This weekend sees the Moroccan city of Marrakesh host the second round of the FIA Formula E Championship. It’s the third consecutive year the city – dubbed the Red City due to the colour of the high walls that surround the ancient medina – has staged the all-electric series, first beginning in 2016 as part of a tie-up with that year’s COP22 event.
For sure, hosting a sustainable motor racing event might not be something you associate with this ancient city – more likely its colourful medinas or spectacular Atlas Mountains – but Morocco has a few surprises in this area.
That’s because Morocco is currently putting the finishing touches to the world’s largest concentrated solar power farm.
The site near the city of Ouarzazate (pronounced “Wazazat”) – famous as a filming location for Hollywood blockbusters like Gladiator – aims to produce enough energy to power over one million homes and reduce carbon emissions by an estimated 760,000 tons per year. That could translate to a reduction of 17.5 million tonnes of carbon emissions over 25 years.
The plant is part of a three-phase project, first opened in 2016 by Morocco’s Crown Prince.
The solar plant, called the Noor complex, uses concentrating solar power which is more expensive to install than the widely used photovoltaic panels, but unlike them, enables the storage of energy for nights and cloudy days.
Mirrors focus the sun’s light and heat up a liquid, which, when mixed with water, reaches around 400 degree Celsius. The steam produced from this process drives a turbine and generates electrical power.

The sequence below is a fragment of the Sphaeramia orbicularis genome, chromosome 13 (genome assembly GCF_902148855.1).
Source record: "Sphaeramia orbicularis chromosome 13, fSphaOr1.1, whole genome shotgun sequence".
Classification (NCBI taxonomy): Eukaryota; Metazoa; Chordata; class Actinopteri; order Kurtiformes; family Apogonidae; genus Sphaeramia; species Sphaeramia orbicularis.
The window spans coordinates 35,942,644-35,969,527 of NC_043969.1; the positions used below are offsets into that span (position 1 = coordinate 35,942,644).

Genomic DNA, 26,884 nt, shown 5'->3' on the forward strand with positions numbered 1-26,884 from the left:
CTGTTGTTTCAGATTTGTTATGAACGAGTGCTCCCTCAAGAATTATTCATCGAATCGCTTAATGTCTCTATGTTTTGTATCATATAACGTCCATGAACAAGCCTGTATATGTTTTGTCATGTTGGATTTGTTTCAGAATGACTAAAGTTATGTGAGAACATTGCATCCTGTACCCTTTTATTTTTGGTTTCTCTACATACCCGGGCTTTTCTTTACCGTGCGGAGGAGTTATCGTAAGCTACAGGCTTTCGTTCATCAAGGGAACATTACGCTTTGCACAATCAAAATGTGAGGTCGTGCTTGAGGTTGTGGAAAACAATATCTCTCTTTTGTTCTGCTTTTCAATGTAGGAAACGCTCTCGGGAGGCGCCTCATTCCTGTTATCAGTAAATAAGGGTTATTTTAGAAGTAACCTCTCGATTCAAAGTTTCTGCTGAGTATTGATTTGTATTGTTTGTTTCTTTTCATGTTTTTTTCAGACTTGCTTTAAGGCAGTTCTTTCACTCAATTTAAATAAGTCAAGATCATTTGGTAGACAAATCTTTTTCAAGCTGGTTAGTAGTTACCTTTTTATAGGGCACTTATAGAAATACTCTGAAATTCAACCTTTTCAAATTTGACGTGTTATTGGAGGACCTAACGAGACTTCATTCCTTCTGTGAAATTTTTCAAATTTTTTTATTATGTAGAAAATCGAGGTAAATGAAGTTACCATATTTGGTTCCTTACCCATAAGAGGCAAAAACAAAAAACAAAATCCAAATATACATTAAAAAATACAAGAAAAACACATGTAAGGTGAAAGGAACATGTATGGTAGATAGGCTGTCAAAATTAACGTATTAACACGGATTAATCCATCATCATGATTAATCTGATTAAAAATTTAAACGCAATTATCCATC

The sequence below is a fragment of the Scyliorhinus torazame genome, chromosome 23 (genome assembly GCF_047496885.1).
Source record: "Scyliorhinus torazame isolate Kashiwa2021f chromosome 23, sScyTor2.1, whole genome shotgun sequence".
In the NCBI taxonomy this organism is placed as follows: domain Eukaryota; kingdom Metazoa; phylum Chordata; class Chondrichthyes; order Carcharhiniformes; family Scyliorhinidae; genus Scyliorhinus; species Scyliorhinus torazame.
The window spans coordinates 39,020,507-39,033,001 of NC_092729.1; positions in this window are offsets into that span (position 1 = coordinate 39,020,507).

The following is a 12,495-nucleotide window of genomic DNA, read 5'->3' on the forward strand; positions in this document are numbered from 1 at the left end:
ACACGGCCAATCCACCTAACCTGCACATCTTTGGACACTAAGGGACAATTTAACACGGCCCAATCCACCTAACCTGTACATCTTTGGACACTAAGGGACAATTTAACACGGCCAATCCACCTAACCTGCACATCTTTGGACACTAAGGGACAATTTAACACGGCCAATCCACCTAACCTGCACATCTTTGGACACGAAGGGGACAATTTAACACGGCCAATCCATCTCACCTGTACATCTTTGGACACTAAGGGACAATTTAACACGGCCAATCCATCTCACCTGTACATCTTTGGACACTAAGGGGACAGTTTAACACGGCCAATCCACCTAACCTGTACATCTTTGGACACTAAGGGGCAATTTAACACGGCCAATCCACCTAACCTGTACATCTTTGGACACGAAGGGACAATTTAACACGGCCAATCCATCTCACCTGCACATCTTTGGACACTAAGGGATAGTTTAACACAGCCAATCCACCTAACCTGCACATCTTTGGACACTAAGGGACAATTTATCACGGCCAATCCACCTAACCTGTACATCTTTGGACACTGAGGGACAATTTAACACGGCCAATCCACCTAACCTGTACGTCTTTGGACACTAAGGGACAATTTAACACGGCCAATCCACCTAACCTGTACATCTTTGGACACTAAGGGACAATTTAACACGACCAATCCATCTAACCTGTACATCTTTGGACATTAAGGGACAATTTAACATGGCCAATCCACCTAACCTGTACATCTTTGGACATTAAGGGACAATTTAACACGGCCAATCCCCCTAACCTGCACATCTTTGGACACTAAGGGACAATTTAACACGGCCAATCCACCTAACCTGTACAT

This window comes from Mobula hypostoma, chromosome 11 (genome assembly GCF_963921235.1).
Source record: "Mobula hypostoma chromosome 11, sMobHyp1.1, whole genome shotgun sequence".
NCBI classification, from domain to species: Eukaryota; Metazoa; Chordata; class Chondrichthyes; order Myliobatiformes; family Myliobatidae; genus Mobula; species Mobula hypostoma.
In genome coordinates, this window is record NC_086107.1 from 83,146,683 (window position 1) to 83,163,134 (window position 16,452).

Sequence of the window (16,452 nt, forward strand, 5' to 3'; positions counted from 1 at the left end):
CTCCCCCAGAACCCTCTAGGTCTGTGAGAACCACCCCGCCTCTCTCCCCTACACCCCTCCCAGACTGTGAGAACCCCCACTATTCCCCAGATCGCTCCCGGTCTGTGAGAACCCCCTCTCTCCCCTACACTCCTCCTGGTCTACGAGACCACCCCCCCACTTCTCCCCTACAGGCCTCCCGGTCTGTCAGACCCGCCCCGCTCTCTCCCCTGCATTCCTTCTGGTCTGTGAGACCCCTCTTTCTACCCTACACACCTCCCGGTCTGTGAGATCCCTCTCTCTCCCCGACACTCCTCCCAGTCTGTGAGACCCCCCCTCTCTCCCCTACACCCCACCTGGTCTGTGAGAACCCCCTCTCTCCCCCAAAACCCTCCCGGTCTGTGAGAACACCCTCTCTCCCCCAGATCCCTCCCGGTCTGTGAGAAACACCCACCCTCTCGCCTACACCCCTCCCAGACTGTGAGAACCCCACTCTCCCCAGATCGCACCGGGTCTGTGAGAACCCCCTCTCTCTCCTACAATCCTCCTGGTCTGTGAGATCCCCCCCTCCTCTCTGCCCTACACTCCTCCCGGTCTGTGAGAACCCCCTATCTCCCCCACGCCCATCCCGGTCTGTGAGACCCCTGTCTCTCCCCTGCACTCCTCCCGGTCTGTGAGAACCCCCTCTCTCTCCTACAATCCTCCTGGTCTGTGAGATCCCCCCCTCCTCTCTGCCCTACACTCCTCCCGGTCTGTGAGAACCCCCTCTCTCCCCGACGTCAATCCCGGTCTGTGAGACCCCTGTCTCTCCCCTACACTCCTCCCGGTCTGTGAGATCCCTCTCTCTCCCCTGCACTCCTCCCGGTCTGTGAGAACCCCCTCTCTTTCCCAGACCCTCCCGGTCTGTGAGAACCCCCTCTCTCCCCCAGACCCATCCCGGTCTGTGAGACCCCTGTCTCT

A cylinder full of salt is melted by the warmth from the mirrors during the day, and stays hot enough at night to provide up to three hours of power, according to World Bank, who financed construction of the plant with a $400 million loan combined with $216 million provided from the Clean Technology Fund.
It is hoped that the project will positively impact the surrounding area. Approximately 583,000 people live in Ouarzazate town 10km (6.2 miles) from the site.
As of last year, fossil fuels accounted for 97% of Morocco’s energy usage. But having hosted the UN climate change conference in November 2016, the country has been making changes big and small to alter this. For instance, Marrakesh has already introduced a cycle-share scheme – Africa’s first – and now this much bigger step is something that’ll create genuine change in Morocco. Not only will it lower carbon emissions, but the solar plant will also increase the share of renewable energy in total electricity generation from 13% to 42%, according to the Climate Investment Funds (CIF).
Morocco has quite the lofty long-term goals, too. By 2030 it aims to supply most of its energy from renewables. And with such worthy intentions, and so much else on offer, Formula E is not the only reason to visit this fantastic country.